Last night, I read more than 200 pages of a book.

And when I finally emerged from the pages – I had no idea what time it was.

The story had pulled me in and completely immersed me. The only thing on my mind was where this tale would take me. I had to find out what happened.

As I type, it’s the morning after and it dawned on me the infinite power of storytelling – and how it can be used to produce copy that is impossible to ignore.

The core of a story is the ability to make you read one more line. To ignite that curiosity that everyone has inside their minds. We all want to know what happens next.

And if used correctly, this can make for some explosively impactful copywriting.

For instance, a headline is used for everything from press releases to webpages. It is probably the most important line you will concoct. And if it is rubbish, then the rest of the copy might as well be hieroglyphics. Because no one will read past an awful, insipid headline.

But if that headline alludes to something in the following sentences – an answer to a question that is asked in the headline, perhaps?

Then you will at the very least get the reader to the subject matter. It’s the first battle – and the biggest.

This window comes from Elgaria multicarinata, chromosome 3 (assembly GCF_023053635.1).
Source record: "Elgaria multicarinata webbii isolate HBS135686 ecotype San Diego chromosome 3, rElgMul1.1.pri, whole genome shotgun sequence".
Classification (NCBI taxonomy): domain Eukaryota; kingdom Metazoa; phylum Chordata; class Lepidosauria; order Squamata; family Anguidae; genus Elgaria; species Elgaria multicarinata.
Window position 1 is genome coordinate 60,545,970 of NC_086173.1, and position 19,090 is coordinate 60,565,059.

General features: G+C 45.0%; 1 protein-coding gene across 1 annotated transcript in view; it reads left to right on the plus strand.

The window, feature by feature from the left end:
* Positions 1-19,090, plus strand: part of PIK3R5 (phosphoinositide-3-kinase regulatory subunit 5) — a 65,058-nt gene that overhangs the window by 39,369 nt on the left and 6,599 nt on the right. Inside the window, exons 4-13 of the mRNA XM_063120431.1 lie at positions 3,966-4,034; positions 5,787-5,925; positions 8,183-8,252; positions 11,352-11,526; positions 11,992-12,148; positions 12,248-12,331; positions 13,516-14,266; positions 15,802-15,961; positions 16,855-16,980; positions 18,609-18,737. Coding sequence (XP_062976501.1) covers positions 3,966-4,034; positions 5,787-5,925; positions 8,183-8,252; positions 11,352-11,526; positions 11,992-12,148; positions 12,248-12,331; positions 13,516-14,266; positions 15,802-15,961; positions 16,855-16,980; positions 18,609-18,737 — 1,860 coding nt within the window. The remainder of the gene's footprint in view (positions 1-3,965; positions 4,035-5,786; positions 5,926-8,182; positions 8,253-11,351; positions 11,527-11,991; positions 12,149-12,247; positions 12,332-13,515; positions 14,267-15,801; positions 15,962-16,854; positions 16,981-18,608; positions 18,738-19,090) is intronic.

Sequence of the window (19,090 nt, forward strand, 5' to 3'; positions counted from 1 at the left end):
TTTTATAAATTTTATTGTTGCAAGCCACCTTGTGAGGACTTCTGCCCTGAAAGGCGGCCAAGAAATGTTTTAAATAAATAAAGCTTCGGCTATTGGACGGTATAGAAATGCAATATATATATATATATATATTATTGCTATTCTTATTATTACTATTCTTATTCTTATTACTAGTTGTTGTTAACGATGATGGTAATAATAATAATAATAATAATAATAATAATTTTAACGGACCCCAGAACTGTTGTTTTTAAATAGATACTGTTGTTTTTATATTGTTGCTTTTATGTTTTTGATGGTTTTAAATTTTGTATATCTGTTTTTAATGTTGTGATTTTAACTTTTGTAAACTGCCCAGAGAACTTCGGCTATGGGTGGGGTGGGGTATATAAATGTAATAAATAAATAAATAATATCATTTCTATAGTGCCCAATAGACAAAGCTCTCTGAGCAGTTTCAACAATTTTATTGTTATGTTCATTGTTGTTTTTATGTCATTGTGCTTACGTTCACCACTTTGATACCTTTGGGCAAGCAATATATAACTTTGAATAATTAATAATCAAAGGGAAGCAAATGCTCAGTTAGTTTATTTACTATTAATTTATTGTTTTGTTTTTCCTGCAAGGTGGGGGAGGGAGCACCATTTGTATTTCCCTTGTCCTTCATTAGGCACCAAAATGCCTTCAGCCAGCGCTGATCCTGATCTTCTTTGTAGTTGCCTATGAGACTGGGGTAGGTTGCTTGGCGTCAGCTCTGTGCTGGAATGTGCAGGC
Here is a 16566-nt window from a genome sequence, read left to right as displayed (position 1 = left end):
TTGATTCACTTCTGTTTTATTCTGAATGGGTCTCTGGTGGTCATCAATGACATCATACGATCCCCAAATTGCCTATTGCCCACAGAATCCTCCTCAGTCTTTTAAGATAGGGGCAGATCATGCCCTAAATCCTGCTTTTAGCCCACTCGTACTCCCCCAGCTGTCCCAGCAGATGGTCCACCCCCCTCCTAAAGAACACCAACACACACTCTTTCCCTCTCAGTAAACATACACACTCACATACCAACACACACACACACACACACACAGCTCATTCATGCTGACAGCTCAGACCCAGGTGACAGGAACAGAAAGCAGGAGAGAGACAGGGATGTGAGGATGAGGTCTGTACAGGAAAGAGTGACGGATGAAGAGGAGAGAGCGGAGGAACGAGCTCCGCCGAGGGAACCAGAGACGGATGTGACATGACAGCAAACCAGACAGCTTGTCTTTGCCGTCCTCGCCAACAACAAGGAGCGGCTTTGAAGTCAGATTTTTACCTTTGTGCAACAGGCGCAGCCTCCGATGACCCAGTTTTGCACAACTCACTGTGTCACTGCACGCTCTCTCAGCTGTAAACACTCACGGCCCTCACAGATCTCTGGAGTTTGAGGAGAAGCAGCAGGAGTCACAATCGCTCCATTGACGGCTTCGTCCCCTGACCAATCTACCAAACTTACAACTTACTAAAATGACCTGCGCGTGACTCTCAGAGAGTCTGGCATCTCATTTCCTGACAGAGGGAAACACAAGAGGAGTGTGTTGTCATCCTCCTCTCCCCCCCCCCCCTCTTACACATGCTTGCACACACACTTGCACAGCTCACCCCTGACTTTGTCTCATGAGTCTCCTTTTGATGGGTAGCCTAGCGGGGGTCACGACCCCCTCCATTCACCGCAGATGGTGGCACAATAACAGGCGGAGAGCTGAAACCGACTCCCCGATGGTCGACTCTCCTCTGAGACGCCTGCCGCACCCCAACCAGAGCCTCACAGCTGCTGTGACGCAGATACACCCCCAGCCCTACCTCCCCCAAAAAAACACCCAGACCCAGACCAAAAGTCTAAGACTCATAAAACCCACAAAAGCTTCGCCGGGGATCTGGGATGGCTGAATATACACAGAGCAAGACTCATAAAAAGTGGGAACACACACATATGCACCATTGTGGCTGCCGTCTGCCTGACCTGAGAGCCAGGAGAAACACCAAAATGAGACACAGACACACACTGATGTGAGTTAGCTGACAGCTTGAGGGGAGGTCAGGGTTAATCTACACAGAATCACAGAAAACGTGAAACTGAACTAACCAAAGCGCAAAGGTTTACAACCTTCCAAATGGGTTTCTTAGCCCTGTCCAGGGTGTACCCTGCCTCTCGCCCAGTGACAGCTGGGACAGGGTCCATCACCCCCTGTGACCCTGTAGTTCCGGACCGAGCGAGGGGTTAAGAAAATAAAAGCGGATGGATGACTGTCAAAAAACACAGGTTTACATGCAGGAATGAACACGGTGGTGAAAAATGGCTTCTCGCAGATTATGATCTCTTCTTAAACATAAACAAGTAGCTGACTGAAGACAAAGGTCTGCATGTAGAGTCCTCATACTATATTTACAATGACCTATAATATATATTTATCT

Let’s use an example. You’re a sports supply store. You’ve just got the latest football boots in stock – ones endorsed by the greatest footballers on the planet. And to mark the occasion, you’ve created a landing page that social media will link to. Let’s say that your social post was fantastic and invited a lot of clicks.

What next?

The headline.

“Adidas Predator Next Gen in stock!”

This certainly contains the keywords needed. And it is all pertinent. But is it inspiring? Does it make you want to read more?

How about;

“Take your play to the next level – Adidas Predator Next Gen.”

But we can do better than that. Think of the target audience. It’ll be kids and men who play regularly and want to emulate their heroes.

“Put yourself in Messi’s shoes – Adidas Predator Next Gen”

Or

“We’ve got the secret to Lionel Messi’s brilliance.”

Or

“Lionel Messi is on another level. But we can give you the next step up.”

Or

“Messi has magic in his boots. Weave your own spell here.”

Storytelling isn’t about a beginning, middle and end. It is about awakening something in the readers mind that compels them to read on. And you can do that in a single line. This could be especially potent for your email campaigns.

Make sure you don’t cram too much info into that line too. It could compromise the power of the sentence – and if there’s too much info in the headline – what does the reader need to read any more for?

For more tips, tricks and wordy goodness, try my pocket guide to copywriting, which you can grab by clicking the button below. It’s less than £7 and can help your words reach more people.

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